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The Aftermath of Hurricane Idalia

On August 30th, Hurricane Idalia first hit Keaton beach in Florida’s Big Bend region. When it made landfall, it was a Category 3 hurricane, but it increased overnight to a Category 4 with winds up to 130 miles per hour. According to, It was the most powerful hurricane to hit the Big Bend region since 1896, resulting in seven direct fatalities and an estimated $3-5 billion worth of insured property damage. The storm dissipated on September 7th and is the second Category 4 hurricane of the 2023 Atlantic Hurricane Season.

However, the effects of the hurricane also left lasting damage in Florida and Georgia. It resulted in the creation of a tornado outbreak. The Glossary of Meteorology from the American Meteorological Society defines a tornado outbreak as “multiple tornado occurrences associated with a particular synoptic-scale system,” which are usually spawned by the weather system. Tornado outbreaks are specifically dangerous because they not only involve severe storms but are comprised of several long-lasting tornadoes. Not only was there damage in Florida and Georgia due to the initial occurrence of the hurricane, but damage also resulted from the consequential tornado outbreaks. Additionally, Hurricane Idalia created rip currents along the East Coast on Labor Day weekend. Four more people drowned while swimming in New Jersey and North Carolina, and there were several rescues made. Another man in Florida died when a tree fell on him while he was trying to clear the highway. Flash flooding in Georgia and South Carolina led to extensive damage, but thankfully there have been no deaths reported.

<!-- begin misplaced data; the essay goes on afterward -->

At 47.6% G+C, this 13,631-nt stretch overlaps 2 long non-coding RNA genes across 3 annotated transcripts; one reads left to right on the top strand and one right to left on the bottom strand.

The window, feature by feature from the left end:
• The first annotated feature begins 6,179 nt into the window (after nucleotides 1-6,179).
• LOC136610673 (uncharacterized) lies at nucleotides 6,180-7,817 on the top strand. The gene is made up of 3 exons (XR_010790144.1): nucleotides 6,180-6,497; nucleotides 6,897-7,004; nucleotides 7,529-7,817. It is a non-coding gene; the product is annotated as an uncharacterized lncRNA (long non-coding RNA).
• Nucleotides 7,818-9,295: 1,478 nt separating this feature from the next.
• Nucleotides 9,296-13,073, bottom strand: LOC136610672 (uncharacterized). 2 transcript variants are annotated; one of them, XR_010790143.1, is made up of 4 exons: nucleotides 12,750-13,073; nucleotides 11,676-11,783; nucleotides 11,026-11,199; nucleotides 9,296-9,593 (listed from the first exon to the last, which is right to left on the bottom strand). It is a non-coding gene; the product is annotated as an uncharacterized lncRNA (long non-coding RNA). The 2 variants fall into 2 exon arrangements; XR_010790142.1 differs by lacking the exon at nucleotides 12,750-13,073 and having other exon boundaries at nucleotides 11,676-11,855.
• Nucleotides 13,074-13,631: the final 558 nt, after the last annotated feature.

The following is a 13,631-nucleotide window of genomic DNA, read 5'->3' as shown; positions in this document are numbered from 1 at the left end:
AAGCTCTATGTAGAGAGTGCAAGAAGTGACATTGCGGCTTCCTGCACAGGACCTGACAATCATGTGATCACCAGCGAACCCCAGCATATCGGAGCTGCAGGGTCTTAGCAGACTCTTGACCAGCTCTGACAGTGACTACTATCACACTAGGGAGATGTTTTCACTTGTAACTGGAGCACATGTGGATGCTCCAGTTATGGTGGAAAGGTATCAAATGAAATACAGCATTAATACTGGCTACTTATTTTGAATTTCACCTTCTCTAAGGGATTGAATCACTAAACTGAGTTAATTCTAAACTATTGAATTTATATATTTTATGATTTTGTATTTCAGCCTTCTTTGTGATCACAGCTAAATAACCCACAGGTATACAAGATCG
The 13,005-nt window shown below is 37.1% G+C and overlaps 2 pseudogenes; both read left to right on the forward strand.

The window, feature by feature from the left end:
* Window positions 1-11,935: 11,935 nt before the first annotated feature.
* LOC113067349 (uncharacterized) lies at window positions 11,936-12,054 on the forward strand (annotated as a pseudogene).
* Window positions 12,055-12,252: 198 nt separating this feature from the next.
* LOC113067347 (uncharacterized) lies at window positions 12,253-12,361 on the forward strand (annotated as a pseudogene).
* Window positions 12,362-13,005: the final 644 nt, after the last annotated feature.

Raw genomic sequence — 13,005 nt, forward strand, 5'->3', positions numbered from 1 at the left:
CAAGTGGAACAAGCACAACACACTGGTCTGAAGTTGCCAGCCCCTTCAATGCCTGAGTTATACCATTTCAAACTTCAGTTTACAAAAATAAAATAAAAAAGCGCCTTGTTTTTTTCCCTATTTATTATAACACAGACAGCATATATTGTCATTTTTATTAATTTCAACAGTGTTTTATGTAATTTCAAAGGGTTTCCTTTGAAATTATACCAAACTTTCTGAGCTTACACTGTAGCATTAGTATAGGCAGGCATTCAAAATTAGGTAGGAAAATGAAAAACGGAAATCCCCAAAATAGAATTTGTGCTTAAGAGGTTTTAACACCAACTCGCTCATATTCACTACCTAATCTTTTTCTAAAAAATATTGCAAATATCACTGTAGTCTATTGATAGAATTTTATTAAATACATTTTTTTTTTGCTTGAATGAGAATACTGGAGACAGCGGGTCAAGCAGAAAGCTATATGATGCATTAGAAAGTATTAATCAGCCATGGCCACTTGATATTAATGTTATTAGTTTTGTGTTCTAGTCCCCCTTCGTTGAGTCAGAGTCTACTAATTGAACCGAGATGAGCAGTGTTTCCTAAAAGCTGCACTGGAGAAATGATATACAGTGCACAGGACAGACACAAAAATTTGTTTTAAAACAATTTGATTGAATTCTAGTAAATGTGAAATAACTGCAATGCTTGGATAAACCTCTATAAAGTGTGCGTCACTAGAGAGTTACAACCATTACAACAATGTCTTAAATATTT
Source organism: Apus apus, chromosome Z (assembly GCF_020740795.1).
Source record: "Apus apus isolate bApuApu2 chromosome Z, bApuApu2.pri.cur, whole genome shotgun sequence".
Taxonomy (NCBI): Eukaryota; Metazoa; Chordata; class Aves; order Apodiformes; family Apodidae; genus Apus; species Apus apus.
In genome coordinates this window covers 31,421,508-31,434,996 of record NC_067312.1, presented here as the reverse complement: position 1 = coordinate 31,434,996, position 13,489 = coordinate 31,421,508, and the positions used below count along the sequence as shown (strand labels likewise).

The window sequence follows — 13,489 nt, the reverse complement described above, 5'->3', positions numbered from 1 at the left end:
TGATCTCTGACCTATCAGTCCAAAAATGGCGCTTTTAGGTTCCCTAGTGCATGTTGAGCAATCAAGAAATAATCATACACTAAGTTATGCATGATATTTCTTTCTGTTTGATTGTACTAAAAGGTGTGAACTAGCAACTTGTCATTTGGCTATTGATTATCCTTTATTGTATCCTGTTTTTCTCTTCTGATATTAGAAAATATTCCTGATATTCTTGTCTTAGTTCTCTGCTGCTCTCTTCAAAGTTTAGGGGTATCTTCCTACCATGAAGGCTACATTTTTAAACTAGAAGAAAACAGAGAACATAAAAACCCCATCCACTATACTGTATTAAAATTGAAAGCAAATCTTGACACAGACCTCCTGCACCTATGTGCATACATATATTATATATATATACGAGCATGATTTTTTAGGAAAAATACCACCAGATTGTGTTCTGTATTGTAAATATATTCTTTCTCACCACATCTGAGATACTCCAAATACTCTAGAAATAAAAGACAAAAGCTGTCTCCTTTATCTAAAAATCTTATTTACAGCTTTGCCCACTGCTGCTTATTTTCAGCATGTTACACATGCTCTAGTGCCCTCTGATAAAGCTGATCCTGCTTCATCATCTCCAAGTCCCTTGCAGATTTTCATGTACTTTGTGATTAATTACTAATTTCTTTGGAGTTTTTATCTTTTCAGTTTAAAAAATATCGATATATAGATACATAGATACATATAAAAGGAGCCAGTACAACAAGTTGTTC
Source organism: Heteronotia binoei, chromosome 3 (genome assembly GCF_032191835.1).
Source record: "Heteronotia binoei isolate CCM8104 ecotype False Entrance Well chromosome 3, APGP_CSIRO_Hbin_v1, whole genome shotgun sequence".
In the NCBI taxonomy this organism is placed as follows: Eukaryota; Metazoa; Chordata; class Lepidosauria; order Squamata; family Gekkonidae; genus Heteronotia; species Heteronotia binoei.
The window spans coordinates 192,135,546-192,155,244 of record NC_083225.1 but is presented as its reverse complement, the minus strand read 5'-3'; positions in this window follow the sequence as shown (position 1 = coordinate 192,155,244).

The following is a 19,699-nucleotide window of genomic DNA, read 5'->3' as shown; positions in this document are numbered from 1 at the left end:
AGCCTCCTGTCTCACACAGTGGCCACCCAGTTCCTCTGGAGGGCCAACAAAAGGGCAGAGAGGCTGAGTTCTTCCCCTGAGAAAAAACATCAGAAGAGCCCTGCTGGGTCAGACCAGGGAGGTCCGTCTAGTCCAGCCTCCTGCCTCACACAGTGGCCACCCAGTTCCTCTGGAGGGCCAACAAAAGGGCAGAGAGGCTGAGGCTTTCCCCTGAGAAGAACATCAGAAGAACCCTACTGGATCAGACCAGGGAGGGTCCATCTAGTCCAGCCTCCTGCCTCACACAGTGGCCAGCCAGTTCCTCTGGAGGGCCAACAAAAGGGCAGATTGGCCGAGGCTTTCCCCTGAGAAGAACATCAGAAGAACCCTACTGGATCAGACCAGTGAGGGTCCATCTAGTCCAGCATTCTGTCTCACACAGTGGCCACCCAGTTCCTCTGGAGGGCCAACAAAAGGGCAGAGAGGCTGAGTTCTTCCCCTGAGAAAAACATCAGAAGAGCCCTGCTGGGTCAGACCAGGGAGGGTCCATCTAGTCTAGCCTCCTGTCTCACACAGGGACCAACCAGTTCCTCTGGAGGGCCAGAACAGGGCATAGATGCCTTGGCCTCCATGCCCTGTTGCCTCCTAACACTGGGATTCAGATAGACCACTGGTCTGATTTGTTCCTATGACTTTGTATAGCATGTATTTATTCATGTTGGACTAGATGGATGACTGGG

In a study done by BuildFax on hurricane recovery time, the process to rebuild infrastructure can take up to 14 months, but it will be longer before the affected areas have fully recovered. One Emergency Management Director of a Florida county, Christopher Evan, adds that “You have a lot of people who have damage to their homes, and it’s going to be a slow and steady process if they will get to those people.” Evan further talked about how the hurricane caused damage to hundreds of businesses and homes, further showing that the recovery will be that much more difficult and long.

In addition to Florida’s national guard and emergency response teams, President Biden authorized FEMA to coordinate with Govenor DeSantis in disaster relief efforts. Power restoration efforts are still in place for the half a million people who lost power due to the storm. FEMA has two Disaster Recovery Centers that will remain open until further notice in Pinellas and Hernando Counties, as stated in a press release on September 16th. During the same press release, FEMA announced the opening of a center in Lowndes County, Georgia on September 17th. Several organizations have stepped up in light of the recent hurricane events to help provide relief. Those who are interested in donating to FEMA may access the Doing Business with FEMA website. Other nonprofits such as the American Red Cross and City Search and Rescue are also accepting donations to help cope with the aftermath of Hurricane Idalia. As communities continue to recover and rebuild in the aftermath of Hurricane Idalia, it serves as a reminder of the importance of resilience in the face of nature’s most formidable forces.

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